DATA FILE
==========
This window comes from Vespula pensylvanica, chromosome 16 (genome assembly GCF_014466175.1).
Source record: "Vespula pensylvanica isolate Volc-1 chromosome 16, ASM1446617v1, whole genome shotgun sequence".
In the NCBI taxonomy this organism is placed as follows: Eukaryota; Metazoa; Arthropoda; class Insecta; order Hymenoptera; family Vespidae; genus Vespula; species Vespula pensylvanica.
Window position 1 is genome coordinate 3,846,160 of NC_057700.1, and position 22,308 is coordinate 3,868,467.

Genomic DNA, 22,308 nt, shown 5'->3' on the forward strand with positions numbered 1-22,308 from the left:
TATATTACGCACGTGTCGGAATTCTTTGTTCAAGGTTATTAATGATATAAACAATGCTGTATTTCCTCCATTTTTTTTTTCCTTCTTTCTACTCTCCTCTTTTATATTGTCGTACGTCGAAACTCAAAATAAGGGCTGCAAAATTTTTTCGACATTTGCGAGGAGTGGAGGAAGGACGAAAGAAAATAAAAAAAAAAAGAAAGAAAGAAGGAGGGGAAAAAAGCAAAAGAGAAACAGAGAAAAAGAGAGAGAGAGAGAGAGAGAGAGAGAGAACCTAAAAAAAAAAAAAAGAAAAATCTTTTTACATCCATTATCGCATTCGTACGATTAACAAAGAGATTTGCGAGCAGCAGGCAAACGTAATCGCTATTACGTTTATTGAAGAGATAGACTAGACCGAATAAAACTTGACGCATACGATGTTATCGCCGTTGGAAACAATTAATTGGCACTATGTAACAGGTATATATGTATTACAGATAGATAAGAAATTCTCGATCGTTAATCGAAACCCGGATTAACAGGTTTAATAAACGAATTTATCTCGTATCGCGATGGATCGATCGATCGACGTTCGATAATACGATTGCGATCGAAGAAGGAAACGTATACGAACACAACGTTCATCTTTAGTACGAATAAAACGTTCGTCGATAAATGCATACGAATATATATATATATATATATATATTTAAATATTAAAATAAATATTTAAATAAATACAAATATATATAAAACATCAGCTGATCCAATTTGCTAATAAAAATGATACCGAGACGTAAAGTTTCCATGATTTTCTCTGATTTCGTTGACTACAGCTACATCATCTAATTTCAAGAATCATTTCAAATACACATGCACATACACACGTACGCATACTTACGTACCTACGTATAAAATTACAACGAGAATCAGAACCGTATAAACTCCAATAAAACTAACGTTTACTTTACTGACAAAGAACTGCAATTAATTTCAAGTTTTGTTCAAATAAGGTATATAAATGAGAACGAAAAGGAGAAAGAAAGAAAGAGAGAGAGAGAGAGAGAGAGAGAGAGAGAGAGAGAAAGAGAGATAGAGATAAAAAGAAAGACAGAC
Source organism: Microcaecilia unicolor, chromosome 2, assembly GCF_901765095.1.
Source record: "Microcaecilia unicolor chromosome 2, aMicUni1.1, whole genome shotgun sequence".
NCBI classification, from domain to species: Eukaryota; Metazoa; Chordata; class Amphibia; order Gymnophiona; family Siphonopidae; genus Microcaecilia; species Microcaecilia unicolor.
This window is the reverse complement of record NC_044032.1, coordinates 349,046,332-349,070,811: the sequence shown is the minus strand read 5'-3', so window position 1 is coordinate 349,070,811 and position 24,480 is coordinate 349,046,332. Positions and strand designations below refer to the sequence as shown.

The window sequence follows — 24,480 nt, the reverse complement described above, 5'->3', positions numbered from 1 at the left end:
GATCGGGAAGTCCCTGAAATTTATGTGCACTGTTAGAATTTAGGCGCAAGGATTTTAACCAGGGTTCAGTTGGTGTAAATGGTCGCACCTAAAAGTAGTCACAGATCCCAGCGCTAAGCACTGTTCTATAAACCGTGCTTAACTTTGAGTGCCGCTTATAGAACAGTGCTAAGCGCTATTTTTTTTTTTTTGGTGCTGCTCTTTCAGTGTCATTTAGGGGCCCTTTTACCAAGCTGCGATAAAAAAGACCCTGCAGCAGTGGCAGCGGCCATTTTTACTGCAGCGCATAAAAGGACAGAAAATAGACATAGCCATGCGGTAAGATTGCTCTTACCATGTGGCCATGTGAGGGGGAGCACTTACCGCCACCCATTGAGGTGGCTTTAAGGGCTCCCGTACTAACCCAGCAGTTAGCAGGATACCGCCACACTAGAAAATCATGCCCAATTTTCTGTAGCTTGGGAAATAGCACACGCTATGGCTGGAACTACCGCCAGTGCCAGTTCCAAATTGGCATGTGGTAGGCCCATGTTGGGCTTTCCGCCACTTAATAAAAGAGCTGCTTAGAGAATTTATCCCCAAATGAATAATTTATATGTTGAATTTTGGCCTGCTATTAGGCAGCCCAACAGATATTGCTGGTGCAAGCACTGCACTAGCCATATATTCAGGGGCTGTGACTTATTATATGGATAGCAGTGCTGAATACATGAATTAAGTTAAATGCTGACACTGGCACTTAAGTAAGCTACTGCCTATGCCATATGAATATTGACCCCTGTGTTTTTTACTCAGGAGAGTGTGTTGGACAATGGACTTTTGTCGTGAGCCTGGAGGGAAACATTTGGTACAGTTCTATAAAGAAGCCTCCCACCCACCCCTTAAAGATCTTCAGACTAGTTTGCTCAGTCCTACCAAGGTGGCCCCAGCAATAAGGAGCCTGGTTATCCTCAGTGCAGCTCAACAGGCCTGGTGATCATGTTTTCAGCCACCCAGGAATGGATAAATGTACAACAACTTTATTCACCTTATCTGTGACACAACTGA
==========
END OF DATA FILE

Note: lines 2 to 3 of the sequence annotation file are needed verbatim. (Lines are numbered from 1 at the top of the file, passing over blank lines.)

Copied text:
Source record: "Vespula pensylvanica isolate Volc-1 chromosome 16, ASM1446617v1, whole genome shotgun sequence".
In the NCBI taxonomy this organism is placed as follows: Eukaryota; Metazoa; Arthropoda; class Insecta; order Hymenoptera; family Vespidae; genus Vespula; species Vespula pensylvanica.